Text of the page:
I recently reviewed the Evangelical movie, “Fireproof” and some people shared their reactions to the film. One woman commented that she didn’t care for the flick, that she thought it was full of conservative Christian propaganda about wives having to submit to their husbands. She admitted that perhaps her perspective was a bit shaded by some unfortunate experiences she had earlier with Evangelical misogyny.
Then a friend of mine criticized the movie for exactly the opposite reason; he felt the film had a very feminist perspective, that the husband was painted as a stereotypical bad guy. He thought there was too much talk of the husband having to make sacrifices for his wife, with little or no reward in sight, when she should have been submitting to him as well. After all, the Bible (specifically Paul’s letter to the Ephesians) does say women should submit to their husbands. It was obvious to my friend that since they no longer do so they have made a complete hash out of today’s marriages. He also admitted to possibly being influenced by some personal relationship issues.
Paul was a first century Jew with a first century masculine perspective. He was addressing people, mostly men, who were part of a patriarchal society in which there was no question that woman were subordinate to men. It was only natural for him to talk of wives submitting to husbands. (Before we too quickly condemn this culture it might help to remember that this is how we would have described America up until just a few years ago.) I find it interesting that Paul was unmarried and celibate, like today’s modern Roman Catholic priests. A priest friend of mine once said that his lifestyle made him a poor choice as a pastoral marriage counselor so he sent troubled couples to see the married Protestant minister down the road. I would imagine Paul’s celibacy would also have disqualified him as an expert on marriage. And yet he is often given the last word on this subject.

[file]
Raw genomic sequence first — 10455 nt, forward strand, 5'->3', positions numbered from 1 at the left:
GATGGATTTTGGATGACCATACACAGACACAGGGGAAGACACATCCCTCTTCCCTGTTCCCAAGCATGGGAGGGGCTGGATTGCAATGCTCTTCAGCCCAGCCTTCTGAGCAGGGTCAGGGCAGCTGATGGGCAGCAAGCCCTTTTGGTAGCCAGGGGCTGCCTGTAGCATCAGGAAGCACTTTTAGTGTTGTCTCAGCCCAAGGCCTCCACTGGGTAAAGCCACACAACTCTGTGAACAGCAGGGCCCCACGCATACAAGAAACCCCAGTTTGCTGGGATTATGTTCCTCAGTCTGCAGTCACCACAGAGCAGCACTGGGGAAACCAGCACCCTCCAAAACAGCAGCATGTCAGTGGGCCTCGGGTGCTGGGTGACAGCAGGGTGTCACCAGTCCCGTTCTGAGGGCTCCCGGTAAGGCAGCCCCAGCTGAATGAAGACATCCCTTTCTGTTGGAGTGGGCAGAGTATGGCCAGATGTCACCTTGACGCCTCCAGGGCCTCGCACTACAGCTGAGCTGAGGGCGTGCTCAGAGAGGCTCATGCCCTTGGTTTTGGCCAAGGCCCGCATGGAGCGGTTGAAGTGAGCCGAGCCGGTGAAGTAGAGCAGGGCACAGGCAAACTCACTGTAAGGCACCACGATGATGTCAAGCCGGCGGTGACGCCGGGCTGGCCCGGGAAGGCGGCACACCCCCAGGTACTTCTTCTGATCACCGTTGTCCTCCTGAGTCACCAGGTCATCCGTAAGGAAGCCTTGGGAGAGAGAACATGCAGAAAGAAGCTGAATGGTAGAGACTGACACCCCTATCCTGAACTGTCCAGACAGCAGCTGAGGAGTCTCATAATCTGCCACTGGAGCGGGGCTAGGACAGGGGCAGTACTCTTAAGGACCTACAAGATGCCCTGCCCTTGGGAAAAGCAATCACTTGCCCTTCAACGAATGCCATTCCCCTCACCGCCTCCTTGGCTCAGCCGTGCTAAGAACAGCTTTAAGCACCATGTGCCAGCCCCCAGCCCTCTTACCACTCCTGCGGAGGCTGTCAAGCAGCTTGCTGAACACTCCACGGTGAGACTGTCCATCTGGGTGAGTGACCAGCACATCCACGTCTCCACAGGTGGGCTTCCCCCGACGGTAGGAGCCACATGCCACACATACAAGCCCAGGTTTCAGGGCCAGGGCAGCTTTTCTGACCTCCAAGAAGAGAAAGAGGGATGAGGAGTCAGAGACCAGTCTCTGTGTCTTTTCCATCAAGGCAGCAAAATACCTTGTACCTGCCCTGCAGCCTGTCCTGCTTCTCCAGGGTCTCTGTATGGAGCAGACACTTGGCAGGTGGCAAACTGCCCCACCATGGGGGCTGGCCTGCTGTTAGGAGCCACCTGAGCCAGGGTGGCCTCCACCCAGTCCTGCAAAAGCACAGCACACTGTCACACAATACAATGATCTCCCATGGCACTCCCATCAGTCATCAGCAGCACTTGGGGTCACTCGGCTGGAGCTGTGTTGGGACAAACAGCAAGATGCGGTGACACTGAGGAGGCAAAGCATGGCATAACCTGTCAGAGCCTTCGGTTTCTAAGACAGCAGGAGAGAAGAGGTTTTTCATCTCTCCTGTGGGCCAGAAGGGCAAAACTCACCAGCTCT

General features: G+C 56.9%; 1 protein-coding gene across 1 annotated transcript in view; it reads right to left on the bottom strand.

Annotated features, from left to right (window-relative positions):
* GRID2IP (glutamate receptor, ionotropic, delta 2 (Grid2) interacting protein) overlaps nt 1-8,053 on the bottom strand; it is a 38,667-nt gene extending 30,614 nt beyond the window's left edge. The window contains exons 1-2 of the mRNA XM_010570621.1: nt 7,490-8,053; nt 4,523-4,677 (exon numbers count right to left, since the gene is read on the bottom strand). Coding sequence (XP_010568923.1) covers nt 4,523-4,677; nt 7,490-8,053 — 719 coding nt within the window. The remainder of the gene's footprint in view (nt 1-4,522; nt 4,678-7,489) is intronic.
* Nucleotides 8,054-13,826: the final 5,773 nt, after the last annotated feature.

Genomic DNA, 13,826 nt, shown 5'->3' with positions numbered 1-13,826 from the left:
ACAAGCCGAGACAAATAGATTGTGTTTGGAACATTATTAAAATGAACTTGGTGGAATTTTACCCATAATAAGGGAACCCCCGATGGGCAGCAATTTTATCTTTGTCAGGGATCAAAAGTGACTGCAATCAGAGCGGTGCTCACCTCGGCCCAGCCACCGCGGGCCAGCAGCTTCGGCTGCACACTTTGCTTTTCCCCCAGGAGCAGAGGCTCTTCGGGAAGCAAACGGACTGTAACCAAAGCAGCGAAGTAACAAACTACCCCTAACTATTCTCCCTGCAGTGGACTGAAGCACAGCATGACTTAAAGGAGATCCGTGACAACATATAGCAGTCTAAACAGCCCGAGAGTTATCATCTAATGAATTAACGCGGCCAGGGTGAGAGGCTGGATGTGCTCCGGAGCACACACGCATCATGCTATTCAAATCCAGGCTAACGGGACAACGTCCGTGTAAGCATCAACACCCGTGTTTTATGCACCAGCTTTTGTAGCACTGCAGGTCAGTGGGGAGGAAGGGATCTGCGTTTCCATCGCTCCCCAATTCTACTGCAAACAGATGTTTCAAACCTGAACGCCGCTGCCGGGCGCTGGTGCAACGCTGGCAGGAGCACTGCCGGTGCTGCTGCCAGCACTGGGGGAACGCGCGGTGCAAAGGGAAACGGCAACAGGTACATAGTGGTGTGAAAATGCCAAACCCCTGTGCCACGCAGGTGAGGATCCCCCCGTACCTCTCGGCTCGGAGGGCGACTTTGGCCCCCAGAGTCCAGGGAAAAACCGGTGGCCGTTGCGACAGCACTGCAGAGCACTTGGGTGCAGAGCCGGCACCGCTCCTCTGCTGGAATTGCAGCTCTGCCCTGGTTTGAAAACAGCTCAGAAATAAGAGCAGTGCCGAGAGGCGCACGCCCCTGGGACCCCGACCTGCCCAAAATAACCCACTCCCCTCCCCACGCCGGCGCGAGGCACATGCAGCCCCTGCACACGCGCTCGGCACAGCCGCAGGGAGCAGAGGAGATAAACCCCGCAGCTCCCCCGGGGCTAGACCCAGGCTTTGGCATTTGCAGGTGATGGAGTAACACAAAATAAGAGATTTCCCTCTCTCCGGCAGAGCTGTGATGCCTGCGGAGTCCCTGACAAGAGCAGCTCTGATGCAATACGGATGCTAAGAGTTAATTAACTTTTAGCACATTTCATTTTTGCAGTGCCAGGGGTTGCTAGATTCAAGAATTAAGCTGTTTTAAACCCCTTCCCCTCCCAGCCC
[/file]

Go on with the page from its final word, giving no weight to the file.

Most of today’s Christians see the trouble with this idea of telling today’s wives to be subordinate to their husbands and they get around this by talking of something called ‘mutual submission’. But is this idea even possible? I suggest that what we have here is an oxymoron. A better word than ‘submit’ might be ‘sacrifice’ – an understanding that, like Christ, we will want to sacrifice our own wants, needs and comforts for those of others, particularly those we have made a lifetime commitment to love.
How would this relationship based upon sacrifice look? Would it be the case in which one spouse agrees to submit to the other in one particular area while taking the lead in another? Would there be some sort of articulated formal arrangement of quid pro quo? Should any marriages even try to fit the exalted template that so many Christian counselors are proposing in books, on radio and at marriage conferences?
I’ve seen plenty of couples torture themselves needlessly in their attempts to squeeze their 21st century marriages into Paul’s 1st century paradigm. A good marriage based upon mutual sacrifice consists of constant compromise – surrendering what is believed to be the high ground because we should be more interested in serving our partner than leading them.